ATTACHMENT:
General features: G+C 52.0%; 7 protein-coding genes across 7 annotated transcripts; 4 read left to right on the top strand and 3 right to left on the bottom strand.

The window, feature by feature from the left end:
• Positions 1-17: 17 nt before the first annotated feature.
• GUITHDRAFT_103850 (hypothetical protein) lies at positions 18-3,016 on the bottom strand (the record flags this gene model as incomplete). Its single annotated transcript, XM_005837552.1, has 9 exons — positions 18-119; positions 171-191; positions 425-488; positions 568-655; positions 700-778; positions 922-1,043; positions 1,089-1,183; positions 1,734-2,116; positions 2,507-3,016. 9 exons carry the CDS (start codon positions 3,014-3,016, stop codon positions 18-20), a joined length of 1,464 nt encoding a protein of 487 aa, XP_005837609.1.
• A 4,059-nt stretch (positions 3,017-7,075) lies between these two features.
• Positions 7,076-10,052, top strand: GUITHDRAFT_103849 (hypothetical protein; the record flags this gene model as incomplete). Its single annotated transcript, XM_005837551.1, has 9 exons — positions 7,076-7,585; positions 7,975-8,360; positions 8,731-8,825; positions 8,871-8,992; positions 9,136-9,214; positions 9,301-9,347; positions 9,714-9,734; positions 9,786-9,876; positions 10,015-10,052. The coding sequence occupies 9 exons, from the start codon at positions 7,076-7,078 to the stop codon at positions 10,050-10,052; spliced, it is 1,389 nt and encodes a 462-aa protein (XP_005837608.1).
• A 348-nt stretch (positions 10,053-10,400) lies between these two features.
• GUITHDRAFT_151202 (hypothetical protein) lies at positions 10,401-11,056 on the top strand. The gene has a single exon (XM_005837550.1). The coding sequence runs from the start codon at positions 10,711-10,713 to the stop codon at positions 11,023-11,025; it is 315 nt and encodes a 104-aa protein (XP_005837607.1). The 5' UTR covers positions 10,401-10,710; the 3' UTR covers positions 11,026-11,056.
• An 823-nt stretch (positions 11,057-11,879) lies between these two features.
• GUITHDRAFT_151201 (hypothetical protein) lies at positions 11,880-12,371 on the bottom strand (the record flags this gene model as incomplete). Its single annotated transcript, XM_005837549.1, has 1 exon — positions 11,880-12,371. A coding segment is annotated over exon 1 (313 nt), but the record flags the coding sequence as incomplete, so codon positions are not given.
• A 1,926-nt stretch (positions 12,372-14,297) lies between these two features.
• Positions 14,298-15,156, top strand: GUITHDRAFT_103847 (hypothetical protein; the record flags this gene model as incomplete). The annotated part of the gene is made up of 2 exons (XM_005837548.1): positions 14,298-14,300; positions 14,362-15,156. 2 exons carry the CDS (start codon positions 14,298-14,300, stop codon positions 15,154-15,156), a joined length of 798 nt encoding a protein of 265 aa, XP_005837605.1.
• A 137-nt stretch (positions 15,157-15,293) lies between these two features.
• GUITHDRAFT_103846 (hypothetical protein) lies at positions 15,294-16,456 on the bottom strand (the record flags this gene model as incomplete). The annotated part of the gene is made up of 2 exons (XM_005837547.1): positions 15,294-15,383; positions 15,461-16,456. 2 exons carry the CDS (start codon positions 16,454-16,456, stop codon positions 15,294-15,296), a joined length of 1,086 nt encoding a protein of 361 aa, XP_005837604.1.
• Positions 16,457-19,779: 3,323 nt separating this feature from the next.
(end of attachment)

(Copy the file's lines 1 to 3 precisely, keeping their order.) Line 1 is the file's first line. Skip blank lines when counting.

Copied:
General features: G+C 52.0%; 7 protein-coding genes across 7 annotated transcripts; 4 read left to right on the top strand and 3 right to left on the bottom strand.

The window, feature by feature from the left end:
• Positions 1-17: 17 nt before the first annotated feature.